» Jan. 3 — Most Holy Name of Jesus. This is part of the church’s celebration of Christmas, recognizing that God bestowed on [Jesus] the name that is above every name (Philippians 2:9).

St. Josephine

» Feb. 8 — St. Josephine Bakhita, virgin. Born in Darfur, Sudan, Josephine survived kidnapping and slavery to become a nun who embraced and lived hope as a redeemed child of God.

» April 23 — St. Adalbert, bishop and martyr. Martyred near the end of the first millennium, Adalbert was a missionary in the countries of central Europe, striving to bring unity to God’s people.

» April 28 — St. Louis Mary de Montfort, priest. This French priest is best known for his devotion to Mary, encouraging the faithful to approach Jesus through Jesus’ mother.

» May 13 — Our Lady of Fatima. The Virgin Mary appeared to three children in the Portuguese town of Fatima in 1917. During these apparitions, she encouraged penance and praying the rosary.

» May 21 — St. Christopher Magallanes, priest and martyr, and companions, martyrs. Martyred in 1927, this Mexican priest was noted for his care of the native peoples of Mexico and for his work to support vocations to the priesthood.

» May 22 — St. Rita of Cascia, religious. A wife, mother, widow and nun, St. Rita was known for her patience and humility in spite of many hardships. Conforming herself to the crucified Christ, she bore a wound on her forehead similar to one inflicted by a crown of thorns.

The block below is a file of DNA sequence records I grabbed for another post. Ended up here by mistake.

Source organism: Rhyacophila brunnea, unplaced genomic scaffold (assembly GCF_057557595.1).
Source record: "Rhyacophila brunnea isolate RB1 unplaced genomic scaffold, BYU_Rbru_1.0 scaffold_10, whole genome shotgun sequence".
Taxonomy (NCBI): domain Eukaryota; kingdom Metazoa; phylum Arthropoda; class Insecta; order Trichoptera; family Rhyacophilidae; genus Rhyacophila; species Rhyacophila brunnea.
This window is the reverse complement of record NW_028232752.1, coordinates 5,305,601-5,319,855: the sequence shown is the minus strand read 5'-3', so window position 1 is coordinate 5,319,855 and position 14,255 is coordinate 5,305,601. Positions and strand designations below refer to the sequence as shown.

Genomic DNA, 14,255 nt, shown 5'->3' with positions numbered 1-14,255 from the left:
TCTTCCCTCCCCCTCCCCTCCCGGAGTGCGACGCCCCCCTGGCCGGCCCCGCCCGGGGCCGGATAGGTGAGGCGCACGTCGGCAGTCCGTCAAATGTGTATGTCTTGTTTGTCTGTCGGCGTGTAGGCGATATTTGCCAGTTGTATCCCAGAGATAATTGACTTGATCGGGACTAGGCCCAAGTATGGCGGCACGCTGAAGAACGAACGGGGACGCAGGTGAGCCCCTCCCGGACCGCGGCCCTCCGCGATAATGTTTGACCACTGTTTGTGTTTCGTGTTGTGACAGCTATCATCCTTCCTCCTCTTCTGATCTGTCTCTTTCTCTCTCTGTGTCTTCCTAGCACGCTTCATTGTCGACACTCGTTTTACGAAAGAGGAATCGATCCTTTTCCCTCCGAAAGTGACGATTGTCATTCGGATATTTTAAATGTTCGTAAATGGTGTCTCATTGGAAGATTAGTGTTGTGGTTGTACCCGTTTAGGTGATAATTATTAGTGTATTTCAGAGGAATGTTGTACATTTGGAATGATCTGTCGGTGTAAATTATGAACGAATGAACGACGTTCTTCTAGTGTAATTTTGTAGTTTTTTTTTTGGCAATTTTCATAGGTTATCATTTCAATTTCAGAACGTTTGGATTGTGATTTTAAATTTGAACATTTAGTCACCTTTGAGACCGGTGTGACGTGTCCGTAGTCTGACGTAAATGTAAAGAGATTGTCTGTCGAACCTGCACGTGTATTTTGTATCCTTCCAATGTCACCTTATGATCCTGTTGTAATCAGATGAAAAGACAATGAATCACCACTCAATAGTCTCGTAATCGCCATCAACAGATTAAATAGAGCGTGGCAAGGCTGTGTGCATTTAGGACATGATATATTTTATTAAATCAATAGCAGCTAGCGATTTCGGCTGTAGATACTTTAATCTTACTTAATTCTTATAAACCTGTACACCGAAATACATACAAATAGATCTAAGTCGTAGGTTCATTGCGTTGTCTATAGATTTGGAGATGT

» July 9 — St. Augustine Zhao Rong, priest and martyr, and companions, martyrs. Canonized with 119 other Chinese martyrs, Augustine began his career as a soldier. Inspired by the martyrs, he was baptized and eventually became a priest and martyr himself.

» July 20 — St. Apollinaris, bishop and martyr. Martyred in the second century, Apollinaris was the bishop of Ravenna in Italy. He was known as a great preacher and miracle worker.

» July 24 — St. Sharbel Makhluf, priest. A Maronite priest in Lebanon, St. Sharbel spent much of his life as a hermit in the desert, living a life of extreme penance.

» Aug. 2 — St. Peter Julian Eymard, priest. Founder of the Congregation of the Blessed Sacrament, St. Peter promoted first Communions and devotion to the Eucharist as the sacrament of Christ’s love.

» Aug. 9 — St. Teresa Benedicta of the Cross, virgin and martyr. Born of Jewish parents as Edith Stein, she received academic renown as a philosopher. After her conversion to Catholicism, she became a Carmelite nun. She died in Auschwitz in 1942.

» Sept. 12 — Most Holy Name of Mary. After beginning in Spain in 1513, this celebration became a universal feast in the 17th century. A companion to the Memorial of The Most Holy Name of Jesus, it follows the Feast of the Nativity of Mary.

» Sept. 23 — St. Pio of Pietrelcina, priest. Padre Pio was known throughout Italy and the world for his patient hearing of confessions and for his spiritual guidance. In poor health for much of his life, he conformed his sufferings to those of Christ.

» Sept. 28 — St. Lawrence Ruiz and companions, martyrs. St. Lawrence and his companions spread the Gospel in the Philippines, Taiwan and Japan.

» Nov. 24 — St. Andrew Dung-Lac, priest and martyr, and companions, martyrs. St. Andrew and his 107 companions, both priests and laity, were martyred in Vietnam in the 17th through 19th centuries.  Through their preaching, lives of faith, and witness unto death, they strengthened the church in Vietnam.

» Nov. 25 — St. Catherine of Alexandria, virgin and martyr. Martyred in the early part of the fourth century, Catherine was known for her intelligence, her deep faith and the power of her intercession.

— Mary Elizabeth Sperry

Category: New Roman Missal